Iraq's Odious Debts

Iraq needs big debt writeoff — Fitch ratings agency

David Chance
February 26, 2004
London: Iraq needs a big reduction in its $117-$122 billion debts, but it is unlikely to receive as generous a reduction as 90 percent given to the likes of Congo, credit rating agency Fitch said on Thursday.

Iraq is the world’s most heavily indebted country in terms of debt per head of population, but unlike many impoverished and highly indebted countries it sits on the world’s second-largest oil reserves, which could be used to make debt payments.

“More likely than a 90 percent write-off, in our view, is an extension of the debt moratorium beyond end-2004 and a smaller debt stock reduction to take account of Iraq’s increased oil export revenues in the medium term,” Fitch said in a report.

Without debt reduction Iraq’s debt service would be $7.2 billion a year, or 37 percent of 2004 gross domestic product, based on an interest rate of six percent, Fitch said.

Iraq debt forgiveness has been subject to a sustained lobbying effort by the U.S., which dispatched special envoy James Baker to states like France, Russia, China, Saudi Arabia and Japan to try to rally support for a debt reduction.

The U.S. does not want to see a future Iraqi state burdened with debt, although some creditors note that Iraq has a strong payment ability due to future oil revenues.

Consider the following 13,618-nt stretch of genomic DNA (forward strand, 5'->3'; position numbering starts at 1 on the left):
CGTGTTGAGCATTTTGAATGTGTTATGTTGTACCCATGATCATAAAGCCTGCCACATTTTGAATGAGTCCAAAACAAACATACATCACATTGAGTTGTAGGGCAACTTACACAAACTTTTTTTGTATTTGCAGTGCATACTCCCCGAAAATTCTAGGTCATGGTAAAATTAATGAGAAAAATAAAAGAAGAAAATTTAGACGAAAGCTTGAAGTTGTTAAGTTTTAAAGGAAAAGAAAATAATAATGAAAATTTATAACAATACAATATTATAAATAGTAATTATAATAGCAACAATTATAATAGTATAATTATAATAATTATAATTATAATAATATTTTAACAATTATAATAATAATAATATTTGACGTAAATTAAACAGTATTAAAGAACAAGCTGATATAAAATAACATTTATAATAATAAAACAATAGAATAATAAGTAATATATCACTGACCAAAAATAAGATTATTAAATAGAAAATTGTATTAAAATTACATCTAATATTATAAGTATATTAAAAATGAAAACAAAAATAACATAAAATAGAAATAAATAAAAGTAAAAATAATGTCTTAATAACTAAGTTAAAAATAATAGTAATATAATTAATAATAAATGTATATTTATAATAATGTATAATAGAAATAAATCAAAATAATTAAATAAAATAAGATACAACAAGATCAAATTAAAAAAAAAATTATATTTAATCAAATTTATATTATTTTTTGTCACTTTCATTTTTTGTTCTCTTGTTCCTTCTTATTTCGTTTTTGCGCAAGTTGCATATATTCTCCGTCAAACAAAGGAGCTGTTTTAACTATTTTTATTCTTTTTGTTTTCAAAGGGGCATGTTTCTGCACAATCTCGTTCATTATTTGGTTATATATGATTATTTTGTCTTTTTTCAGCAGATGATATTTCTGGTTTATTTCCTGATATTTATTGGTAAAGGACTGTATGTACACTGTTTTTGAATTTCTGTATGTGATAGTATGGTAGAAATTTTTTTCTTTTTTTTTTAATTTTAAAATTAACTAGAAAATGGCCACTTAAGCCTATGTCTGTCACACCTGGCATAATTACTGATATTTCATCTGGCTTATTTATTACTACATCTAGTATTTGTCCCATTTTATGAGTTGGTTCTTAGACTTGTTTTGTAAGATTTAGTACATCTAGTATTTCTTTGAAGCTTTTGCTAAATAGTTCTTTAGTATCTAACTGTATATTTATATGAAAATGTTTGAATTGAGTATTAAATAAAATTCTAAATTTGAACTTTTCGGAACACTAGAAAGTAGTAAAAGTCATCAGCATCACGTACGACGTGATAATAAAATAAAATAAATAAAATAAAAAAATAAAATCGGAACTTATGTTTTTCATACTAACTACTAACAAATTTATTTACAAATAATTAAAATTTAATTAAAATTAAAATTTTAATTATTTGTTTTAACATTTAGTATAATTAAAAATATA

The next step on analysing Iraq’s ability to pay its debts will come in April, when Fitch said the International Monetary Fund is due to present a debt sustainability analysis.

Fitch’s own analysis shows the depth of Iraq’s predicament.

Fitch said it was likely, taking into account an existing balance of $8.4 billion at the Development Fund for Iraq plus 10-months of exports worth $13 billion minus imports of $10.3 billion, end-2004 net debt would be 560 percent of gross domestic product and 660 percent of current external receipts.

Despite the onerous debt burden, Fitch said Iraq is not likely to seek to invoke the doctrine of odious debts, which says that liabilities incurred against the interest of the people should not be recognised by successor states in seeking relief from debts incurred during the rule of Saddam Hussein.

Poor now, but more oil in years to come

Iraq may be a very poor nation now, with annual gross domestic product per capita of $715, an amount which places it on a level with Lesotho and Cameroon, both of which have credit ratings from Fitch.

But in years to come, revenue from oil is likely to rise sharply, with oil exports rising in value to $20.7 billion annually from an estimated $9.3 billion in 2003, based on exports reaching 2.4 million barrels per day at a price of $24 per barrel.

In addition to rising oil revenues, there is $26.5 billion in development aid and grants from the international community to flow into Iraq, plus $5.6-$9.3 billion from the IMF and World Bank.

On the negative side, there is still the issue of $84 billion of unresolved compensation claims relating to the 1990 invasion of Kuwait, and an as yet unknown claim for compensation from Iraq’s invasion of Iran, which could be as much as $100 billion.


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